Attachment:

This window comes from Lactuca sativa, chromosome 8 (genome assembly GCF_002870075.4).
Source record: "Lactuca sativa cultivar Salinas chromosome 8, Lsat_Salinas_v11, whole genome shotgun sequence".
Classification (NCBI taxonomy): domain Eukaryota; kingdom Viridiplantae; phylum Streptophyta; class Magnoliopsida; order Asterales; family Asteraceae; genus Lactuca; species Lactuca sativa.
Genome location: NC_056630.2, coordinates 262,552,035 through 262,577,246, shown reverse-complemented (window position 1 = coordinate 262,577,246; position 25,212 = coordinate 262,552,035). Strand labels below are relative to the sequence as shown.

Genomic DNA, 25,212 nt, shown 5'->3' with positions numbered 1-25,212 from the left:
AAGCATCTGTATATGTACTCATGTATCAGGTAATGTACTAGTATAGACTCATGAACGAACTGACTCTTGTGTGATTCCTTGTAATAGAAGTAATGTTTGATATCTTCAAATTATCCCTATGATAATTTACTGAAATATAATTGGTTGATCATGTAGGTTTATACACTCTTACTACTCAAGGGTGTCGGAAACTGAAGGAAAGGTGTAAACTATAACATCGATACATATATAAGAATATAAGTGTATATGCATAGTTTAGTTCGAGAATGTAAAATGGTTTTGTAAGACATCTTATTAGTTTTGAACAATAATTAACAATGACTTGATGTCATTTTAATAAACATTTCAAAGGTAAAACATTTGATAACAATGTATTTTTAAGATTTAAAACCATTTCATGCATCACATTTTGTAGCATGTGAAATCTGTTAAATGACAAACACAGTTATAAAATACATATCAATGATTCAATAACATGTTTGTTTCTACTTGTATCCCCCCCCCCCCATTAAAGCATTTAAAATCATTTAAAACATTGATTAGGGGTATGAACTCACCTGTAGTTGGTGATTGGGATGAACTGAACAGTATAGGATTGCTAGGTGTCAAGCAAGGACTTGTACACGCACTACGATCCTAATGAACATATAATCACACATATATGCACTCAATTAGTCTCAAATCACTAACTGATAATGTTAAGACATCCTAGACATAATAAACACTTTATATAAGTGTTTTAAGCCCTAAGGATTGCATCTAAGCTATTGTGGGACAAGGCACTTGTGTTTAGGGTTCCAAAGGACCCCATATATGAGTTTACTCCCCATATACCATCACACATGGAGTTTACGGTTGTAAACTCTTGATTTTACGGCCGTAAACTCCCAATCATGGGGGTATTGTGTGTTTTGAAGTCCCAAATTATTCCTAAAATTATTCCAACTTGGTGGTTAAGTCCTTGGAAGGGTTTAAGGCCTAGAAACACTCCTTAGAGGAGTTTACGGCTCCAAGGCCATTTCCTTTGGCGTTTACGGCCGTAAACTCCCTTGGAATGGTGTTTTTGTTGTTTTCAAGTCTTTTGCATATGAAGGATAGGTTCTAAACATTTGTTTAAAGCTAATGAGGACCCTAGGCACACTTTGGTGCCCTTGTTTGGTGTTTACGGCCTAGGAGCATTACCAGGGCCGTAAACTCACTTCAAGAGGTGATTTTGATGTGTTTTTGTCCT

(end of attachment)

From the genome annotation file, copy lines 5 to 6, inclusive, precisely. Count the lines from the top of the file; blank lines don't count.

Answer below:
Genomic DNA, 25,212 nt, shown 5'->3' with positions numbered 1-25,212 from the left:
AAGCATCTGTATATGTACTCATGTATCAGGTAATGTACTAGTATAGACTCATGAACGAACTGACTCTTGTGTGATTCCTTGTAATAGAAGTAATGTTTGATATCTTCAAATTATCCCTATGATAATTTACTGAAATATAATTGGTTGATCATGTAGGTTTATACACTCTTACTACTCAAGGGTGTCGGAAACTGAAGGAAAGGTGTAAACTATAACATCGATACATATATAAGAATATAAGTGTATATGCATAGTTTAGTTCGAGAATGTAAAATGGTTTTGTAAGACATCTTATTAGTTTTGAACAATAATTAACAATGACTTGATGTCATTTTAATAAACATTTCAAAGGTAAAACATTTGATAACAATGTATTTTTAAGATTTAAAACCATTTCATGCATCACATTTTGTAGCATGTGAAATCTGTTAAATGACAAACACAGTTATAAAATACATATCAATGATTCAATAACATGTTTGTTTCTACTTGTATCCCCCCCCCCCCATTAAAGCATTTAAAATCATTTAAAACATTGATTAGGGGTATGAACTCACCTGTAGTTGGTGATTGGGATGAACTGAACAGTATAGGATTGCTAGGTGTCAAGCAAGGACTTGTACACGCACTACGATCCTAATGAACATATAATCACACATATATGCACTCAATTAGTCTCAAATCACTAACTGATAATGTTAAGACATCCTAGACATAATAAACACTTTATATAAGTGTTTTAAGCCCTAAGGATTGCATCTAAGCTATTGTGGGACAAGGCACTTGTGTTTAGGGTTCCAAAGGACCCCATATATGAGTTTACTCCCCATATACCATCACACATGGAGTTTACGGTTGTAAACTCTTGATTTTACGGCCGTAAACTCCCAATCATGGGGGTATTGTGTGTTTTGAAGTCCCAAATTATTCCTAAAATTATTCCAACTTGGTGGTTAAGTCCTTGGAAGGGTTTAAGGCCTAGAAACACTCCTTAGAGGAGTTTACGGCTCCAAGGCCATTTCCTTTGGCGTTTACGGCCGTAAACTCCCTTGGAATGGTGTTTTTGTTGTTTTCAAGTCTTTTGCATATGAAGGATAGGTTCTAAACATTTGTTTAAAGCTAATGAGGACCCTAGGCACACTTTGGTGCCCTTGTTTGGTGTTTACGGCCTAGGAGCATTACCAGGGCCGTAAACTCACTTCAAGAGGTGATTTTGATGTGTTTTTGTCCT